New Effects In Physics Of Modern Mirrors

E.P.Kruglyakov, A.V.Burdakov, A.A.Ivanov
Budker Institute of Nuclear Physics, 630090, Novosibirsk, Russia
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Keywords: plasma, magnetic mirrors, beam plasma interaction
PACS: 52.55.-s, 52.55.Jd, 52.50.Gj
One of the crucial problems of plasma confinement in mirrors is longitudinal electron heat conductance. Two
ways of overcoming this problem were demonstrated in our experiments.
In the case of multi mirror trap GOL-3 plasma is heated as a result of interaction of high current relativistic
electron beam (REB) (~1 MeV, 30 kA, 8 μs) with a dense (~1021m-3) plasma. Besides, the experiments have shown
that during the time when the REB was passing through the plasma, very strong suppression (by three orders of
magnitude) of longitudinal electron heat conductance is observed. As a result, the electron temperature of order of 2
keV was obtained in the GOL-3 [1,2].
Both the absolute value of temperature and its inhomogeneous distribution along the device during ~5
microseconds could not be explained under assumption that the plasma energy is lost due to the classical electron
heat conduction. To explain these experimental results, it was assumed in
[3] that an abnormally high electron-scattering frequency caused by a
strong turbulence occurring in the course of electron-beam injection into
plasma reduces the longitudinal electron heat conductivity by two to
three orders of magnitude, as compared to the classical conductivity (this
problem is considered in more detail in [4]). Such effects were probably
observed in the experiments on the collective interaction of nanosecond
electron beams with plasma (see, e.g., [5]); however, due to the short
duration of the process (~50 ns), they did not appreciably alter the
dynamics of beam-heated plasma. Various mechanisms responsible for
anomalous collision frequency in turbulent plasma (see, e.g., [6] and
review [7]) and in the electron-beam systems are known (see, e.g.,
review [8]). In our case, the following mechanism can be responsible for
this anomaly: during the collective relaxation, the electron beam excites
intense resonance (Langmuir) plasma oscillations. In the case of
nonlinear relaxation of these oscillations, whose level can achieve the
modulation instability threshold, an intense ion sound wave can arise,
together with density modulations associated with Langmuir collapse
processes (a detailed study of turbulent processes accompanying the
relativistic electron-beam relaxation in a magnetized plasma was
performed on a device with different parameters [9, 10]).
Special experiment for direct observation of anomalously low
longitudinal electron heat conductivity was curried out at GOL-3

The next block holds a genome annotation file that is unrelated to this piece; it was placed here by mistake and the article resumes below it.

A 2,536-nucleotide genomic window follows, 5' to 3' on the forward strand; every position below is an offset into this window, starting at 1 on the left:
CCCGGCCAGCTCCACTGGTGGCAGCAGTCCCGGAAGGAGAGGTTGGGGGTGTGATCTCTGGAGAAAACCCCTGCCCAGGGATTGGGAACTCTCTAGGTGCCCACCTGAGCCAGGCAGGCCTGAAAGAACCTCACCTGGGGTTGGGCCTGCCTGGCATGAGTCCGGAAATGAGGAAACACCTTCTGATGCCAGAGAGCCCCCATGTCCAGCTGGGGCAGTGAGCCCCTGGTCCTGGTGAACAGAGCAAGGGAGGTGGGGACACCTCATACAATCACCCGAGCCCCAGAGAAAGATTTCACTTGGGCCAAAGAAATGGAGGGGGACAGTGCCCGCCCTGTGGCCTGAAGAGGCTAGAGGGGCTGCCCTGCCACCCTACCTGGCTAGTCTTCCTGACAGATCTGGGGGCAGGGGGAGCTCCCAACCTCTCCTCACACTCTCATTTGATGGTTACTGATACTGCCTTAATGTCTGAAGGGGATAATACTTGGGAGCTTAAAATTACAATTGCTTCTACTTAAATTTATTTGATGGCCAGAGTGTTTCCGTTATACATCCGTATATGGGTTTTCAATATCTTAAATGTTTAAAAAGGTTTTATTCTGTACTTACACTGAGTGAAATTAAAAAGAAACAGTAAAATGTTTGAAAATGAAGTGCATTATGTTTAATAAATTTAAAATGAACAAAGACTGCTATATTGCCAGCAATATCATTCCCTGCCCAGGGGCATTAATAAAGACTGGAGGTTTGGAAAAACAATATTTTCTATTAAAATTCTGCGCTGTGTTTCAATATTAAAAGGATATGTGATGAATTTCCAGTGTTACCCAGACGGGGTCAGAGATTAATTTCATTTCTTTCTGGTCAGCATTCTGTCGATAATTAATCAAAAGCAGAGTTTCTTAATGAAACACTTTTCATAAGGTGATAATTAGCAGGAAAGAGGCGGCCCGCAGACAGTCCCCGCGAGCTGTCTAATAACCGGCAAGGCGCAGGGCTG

facility[12]. In the experiments, a short section with a magnetic field of
1.3 T (i.e., 3.7 times lower than in the adjacent regions with a uniform
magnetic field) has been formed in a middle of the solenoid of the GOL-
3 device. Figure 1 show typical waveforms of the plasma pressure derived from diamagnetic measurements. The
initial plasma density in this case was 1021m–3. Far from the cell (at Z= 524 and 701 cm), the signals from
diamagnetic detectors are identical in shape to those observed in experiments without a magnetic well. For
comparison, the figure shows a hard bremsstrahlung signal from a detector located behind the beam collector (this
FIGURE 1. Typical signal of
bremsstrahlung measured behind the
beam collector (W) and the waveforms
of the plasma pressure in the central
plane of the magnetic well (659) and at
two points where the magnetic field is
uniform (524 and 701). The numerals by
the curves indicatethe longitudinal
coordinate Z in cm.
signal provides the most adequate information about the time behavior of the power of the beam passed through the
plasma). In the course of plasma heating by the electron beam, the plasma pressure (which is determined in this
stage by the electron temperature) in the magnetic well is 5–10 times lower than the pressure measured by detectors
located a distance of ~40 cm, where the field is uniform. Due to a decrease in the local electron density of a
relativistic beam in this section, beam-induced plasma heating almost did not occur in the weak-field region. As a
result, a short region with a temperature several times lower than in the surrounding plasma was formed during the
course of beam injection into the initially homogeneous plasma. The measured longitudinal plasma pressure gradient
corresponded to an electron temperature gradient of ~1 keV/40 cm (for the above-mentioned parameters of beaminduced
plasma heating and characteristic time of few microseconds, the ion temperature is much lower than the
electron temperature [1]). The existence of a low-temperature region is direct evidence of the suppression of